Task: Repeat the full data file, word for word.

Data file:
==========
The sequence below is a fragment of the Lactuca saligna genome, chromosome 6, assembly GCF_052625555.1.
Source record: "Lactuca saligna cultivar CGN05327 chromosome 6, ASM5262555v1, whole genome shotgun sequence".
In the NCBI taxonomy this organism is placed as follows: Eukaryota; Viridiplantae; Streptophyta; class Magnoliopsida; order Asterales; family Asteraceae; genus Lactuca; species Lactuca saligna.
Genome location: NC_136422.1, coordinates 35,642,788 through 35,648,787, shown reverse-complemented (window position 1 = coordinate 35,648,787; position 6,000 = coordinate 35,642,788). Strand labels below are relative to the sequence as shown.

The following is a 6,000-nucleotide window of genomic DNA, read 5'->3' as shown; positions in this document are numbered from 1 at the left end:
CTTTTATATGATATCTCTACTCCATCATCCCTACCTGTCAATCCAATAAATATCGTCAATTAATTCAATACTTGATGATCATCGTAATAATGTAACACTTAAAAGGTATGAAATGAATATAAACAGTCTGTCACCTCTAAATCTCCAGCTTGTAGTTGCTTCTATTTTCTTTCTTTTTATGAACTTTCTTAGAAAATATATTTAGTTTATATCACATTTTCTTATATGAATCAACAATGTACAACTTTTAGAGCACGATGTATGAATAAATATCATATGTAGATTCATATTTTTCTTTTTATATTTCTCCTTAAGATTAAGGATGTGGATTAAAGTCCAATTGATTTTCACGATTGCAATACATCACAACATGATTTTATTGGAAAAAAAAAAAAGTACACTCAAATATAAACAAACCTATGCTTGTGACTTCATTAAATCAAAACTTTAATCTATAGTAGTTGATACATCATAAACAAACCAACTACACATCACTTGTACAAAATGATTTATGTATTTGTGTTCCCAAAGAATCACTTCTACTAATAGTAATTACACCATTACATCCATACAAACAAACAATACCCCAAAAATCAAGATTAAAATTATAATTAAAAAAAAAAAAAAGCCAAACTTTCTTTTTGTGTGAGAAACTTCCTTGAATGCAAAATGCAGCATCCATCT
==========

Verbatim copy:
The sequence below is a fragment of the Lactuca saligna genome, chromosome 6, assembly GCF_052625555.1.
Source record: "Lactuca saligna cultivar CGN05327 chromosome 6, ASM5262555v1, whole genome shotgun sequence".
In the NCBI taxonomy this organism is placed as follows: Eukaryota; Viridiplantae; Streptophyta; class Magnoliopsida; order Asterales; family Asteraceae; genus Lactuca; species Lactuca saligna.
Genome location: NC_136422.1, coordinates 35,642,788 through 35,648,787, shown reverse-complemented (window position 1 = coordinate 35,648,787; position 6,000 = coordinate 35,642,788). Strand labels below are relative to the sequence as shown.

The following is a 6,000-nucleotide window of genomic DNA, read 5'->3' as shown; positions in this document are numbered from 1 at the left end:
CTTTTATATGATATCTCTACTCCATCATCCCTACCTGTCAATCCAATAAATATCGTCAATTAATTCAATACTTGATGATCATCGTAATAATGTAACACTTAAAAGGTATGAAATGAATATAAACAGTCTGTCACCTCTAAATCTCCAGCTTGTAGTTGCTTCTATTTTCTTTCTTTTTATGAACTTTCTTAGAAAATATATTTAGTTTATATCACATTTTCTTATATGAATCAACAATGTACAACTTTTAGAGCACGATGTATGAATAAATATCATATGTAGATTCATATTTTTCTTTTTATATTTCTCCTTAAGATTAAGGATGTGGATTAAAGTCCAATTGATTTTCACGATTGCAATACATCACAACATGATTTTATTGGAAAAAAAAAAAAGTACACTCAAATATAAACAAACCTATGCTTGTGACTTCATTAAATCAAAACTTTAATCTATAGTAGTTGATACATCATAAACAAACCAACTACACATCACTTGTACAAAATGATTTATGTATTTGTGTTCCCAAAGAATCACTTCTACTAATAGTAATTACACCATTACATCCATACAAACAAACAATACCCCAAAAATCAAGATTAAAATTATAATTAAAAAAAAAAAAAAGCCAAACTTTCTTTTTGTGTGAGAAACTTCCTTGAATGCAAAATGCAGCATCCATCT